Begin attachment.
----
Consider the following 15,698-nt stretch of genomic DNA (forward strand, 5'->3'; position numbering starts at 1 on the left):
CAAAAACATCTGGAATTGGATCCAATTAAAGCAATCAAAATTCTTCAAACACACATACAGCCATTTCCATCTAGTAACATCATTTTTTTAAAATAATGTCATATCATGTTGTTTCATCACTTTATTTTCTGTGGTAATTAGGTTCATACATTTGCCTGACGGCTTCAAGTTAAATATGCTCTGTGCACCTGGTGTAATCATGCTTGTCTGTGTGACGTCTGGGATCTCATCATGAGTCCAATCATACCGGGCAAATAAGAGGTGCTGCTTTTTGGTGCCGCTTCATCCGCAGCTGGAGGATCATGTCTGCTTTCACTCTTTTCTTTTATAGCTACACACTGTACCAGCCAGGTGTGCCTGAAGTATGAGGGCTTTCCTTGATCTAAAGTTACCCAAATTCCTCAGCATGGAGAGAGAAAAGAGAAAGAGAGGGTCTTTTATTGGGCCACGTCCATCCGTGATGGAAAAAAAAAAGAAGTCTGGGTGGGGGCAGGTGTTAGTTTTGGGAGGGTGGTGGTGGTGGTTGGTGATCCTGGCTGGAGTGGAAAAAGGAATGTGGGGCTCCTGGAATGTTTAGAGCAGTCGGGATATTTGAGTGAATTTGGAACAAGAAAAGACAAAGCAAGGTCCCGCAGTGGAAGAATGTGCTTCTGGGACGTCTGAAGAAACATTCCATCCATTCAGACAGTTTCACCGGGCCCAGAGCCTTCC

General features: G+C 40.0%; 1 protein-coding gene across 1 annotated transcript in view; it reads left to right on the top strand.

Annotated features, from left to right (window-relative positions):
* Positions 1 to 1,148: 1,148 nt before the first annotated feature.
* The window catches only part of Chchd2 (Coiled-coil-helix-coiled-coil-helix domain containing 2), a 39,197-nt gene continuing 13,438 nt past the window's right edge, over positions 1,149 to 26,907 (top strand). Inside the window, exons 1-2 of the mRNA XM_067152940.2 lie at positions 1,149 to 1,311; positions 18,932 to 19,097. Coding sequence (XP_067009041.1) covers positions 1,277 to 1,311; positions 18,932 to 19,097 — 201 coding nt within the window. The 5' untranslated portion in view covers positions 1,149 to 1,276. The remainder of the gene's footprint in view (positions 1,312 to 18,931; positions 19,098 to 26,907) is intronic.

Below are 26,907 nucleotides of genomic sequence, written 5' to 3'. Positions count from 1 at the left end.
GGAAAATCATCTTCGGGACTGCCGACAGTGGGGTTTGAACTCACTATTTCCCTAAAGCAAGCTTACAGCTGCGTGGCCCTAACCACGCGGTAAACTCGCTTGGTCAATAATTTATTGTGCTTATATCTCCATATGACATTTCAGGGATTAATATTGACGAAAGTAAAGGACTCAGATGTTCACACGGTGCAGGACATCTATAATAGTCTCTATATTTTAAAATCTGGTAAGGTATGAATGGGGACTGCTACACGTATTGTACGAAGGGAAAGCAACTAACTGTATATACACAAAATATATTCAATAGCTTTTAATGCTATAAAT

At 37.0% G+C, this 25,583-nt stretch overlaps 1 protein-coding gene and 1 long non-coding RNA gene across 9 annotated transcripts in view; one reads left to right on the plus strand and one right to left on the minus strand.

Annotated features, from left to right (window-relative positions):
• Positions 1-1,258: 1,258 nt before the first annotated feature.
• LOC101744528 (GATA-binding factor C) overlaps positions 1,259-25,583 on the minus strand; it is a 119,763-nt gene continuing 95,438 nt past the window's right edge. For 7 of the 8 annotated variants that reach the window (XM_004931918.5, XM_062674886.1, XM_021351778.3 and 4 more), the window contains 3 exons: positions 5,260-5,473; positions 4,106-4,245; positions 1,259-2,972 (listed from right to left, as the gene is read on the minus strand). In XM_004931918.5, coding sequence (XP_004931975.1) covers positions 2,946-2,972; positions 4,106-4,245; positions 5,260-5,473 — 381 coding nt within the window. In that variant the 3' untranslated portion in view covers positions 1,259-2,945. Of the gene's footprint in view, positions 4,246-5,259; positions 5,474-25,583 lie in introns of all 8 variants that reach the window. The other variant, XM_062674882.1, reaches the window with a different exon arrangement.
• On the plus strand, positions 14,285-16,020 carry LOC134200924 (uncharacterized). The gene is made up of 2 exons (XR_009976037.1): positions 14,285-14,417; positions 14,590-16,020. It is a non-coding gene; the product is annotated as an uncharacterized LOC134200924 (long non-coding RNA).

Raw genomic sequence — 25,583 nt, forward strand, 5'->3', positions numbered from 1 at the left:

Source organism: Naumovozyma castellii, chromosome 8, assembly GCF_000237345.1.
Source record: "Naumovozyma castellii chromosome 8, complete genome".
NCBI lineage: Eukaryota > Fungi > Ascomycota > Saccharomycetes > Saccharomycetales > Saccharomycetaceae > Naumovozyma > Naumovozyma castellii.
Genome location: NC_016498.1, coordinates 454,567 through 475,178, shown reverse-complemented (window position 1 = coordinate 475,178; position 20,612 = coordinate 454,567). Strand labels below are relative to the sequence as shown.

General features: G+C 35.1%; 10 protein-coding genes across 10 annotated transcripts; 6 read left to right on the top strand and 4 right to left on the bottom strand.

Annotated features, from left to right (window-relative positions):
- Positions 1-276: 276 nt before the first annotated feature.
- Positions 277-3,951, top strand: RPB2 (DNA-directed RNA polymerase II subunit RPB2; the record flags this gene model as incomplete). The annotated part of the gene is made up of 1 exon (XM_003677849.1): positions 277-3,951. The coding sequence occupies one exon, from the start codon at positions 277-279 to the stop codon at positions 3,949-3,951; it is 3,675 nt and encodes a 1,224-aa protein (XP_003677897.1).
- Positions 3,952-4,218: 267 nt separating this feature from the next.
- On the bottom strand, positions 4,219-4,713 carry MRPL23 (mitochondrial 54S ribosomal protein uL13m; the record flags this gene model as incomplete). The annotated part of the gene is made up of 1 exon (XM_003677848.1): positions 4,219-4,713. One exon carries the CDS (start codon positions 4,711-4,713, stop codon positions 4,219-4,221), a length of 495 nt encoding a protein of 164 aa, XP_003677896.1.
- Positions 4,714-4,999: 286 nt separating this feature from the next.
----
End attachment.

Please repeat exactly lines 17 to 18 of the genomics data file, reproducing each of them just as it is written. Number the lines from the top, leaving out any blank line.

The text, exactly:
NCBI lineage: Eukaryota > Fungi > Ascomycota > Saccharomycetes > Saccharomycetales > Saccharomycetaceae > Naumovozyma > Naumovozyma castellii.
Genome location: NC_016498.1, coordinates 454,567 through 475,178, shown reverse-complemented (window position 1 = coordinate 475,178; position 20,612 = coordinate 454,567). Strand labels below are relative to the sequence as shown.